By Michelle Starr
In 2003, history was made. For the first time, the human genome was sequenced. Since then, technological improvements have enabled tweaks, adjustments, and additions, making the human genome the most accurate and complete vertebrate genome ever sequenced.
Nevertheless, some gaps remain – including human chromosomes. We have a pretty good grasp of them in general, but there are still some gaps in the sequences. Now, for the first time, geneticists have closed some of those gaps, giving us the first complete, gap-free, end-to-end (or telomere-to-telomere) sequence of a human X chromosome.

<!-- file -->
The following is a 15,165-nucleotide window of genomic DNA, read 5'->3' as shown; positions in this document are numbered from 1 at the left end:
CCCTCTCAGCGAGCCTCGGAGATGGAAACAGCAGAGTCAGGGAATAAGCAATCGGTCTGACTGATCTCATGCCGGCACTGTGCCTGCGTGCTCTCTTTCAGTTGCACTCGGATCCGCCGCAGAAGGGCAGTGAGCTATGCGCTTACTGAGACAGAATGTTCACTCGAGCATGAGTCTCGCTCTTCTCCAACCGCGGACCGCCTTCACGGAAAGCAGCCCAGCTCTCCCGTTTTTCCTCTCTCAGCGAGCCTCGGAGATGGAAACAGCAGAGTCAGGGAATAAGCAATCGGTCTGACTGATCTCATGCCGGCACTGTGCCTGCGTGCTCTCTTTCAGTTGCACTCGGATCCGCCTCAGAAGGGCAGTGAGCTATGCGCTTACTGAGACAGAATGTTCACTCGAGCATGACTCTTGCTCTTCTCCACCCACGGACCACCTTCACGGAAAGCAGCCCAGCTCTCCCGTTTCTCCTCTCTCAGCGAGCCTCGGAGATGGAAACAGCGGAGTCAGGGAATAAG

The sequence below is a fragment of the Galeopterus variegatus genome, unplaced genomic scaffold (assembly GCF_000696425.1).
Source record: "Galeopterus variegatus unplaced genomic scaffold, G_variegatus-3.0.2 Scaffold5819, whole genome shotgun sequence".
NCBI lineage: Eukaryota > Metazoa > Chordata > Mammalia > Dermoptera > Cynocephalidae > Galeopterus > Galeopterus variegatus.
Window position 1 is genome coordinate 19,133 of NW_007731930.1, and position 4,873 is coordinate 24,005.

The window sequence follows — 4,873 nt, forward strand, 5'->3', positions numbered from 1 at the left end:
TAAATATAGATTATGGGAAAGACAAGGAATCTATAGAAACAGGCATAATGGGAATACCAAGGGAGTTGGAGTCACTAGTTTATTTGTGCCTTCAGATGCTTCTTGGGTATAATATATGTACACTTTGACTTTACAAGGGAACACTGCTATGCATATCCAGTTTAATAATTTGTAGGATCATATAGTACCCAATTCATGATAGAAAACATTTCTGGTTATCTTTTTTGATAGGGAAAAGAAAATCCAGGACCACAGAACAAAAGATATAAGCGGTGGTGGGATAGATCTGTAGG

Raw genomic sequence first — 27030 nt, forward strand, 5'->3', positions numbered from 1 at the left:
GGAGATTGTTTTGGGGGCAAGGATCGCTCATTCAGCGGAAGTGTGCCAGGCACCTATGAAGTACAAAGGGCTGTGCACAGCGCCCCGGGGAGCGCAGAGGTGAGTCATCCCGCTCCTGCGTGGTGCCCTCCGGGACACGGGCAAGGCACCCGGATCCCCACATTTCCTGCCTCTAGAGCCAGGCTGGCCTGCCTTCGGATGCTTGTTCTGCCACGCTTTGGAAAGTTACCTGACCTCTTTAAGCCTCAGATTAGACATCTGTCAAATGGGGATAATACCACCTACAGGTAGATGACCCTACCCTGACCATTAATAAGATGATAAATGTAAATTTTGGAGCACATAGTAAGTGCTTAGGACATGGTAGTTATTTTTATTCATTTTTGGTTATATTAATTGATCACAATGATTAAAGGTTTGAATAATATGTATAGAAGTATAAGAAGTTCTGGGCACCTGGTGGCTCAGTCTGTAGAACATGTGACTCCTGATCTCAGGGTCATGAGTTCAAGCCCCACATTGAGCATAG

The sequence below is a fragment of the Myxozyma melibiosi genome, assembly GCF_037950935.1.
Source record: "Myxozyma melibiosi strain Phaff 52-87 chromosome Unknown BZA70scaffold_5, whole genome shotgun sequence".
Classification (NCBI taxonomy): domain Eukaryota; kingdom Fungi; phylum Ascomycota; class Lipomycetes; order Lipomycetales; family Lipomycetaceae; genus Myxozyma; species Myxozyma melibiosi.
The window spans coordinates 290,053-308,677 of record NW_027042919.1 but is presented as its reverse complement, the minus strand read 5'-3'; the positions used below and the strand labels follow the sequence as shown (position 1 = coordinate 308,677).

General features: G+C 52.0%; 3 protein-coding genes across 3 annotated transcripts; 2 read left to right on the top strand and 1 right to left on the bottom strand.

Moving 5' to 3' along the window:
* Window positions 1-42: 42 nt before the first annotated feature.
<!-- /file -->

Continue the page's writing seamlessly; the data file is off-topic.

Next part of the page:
The accomplishment was enabled by a new technique called nanopore sequencing, which enables ultra-long-reads of DNA strands, providing a more complete and sequential assembly.
This is in contrast to previous sequencing techniques, in which only short sections could be read at a time. Previously, geneticists had to piece together these sections like a puzzle.
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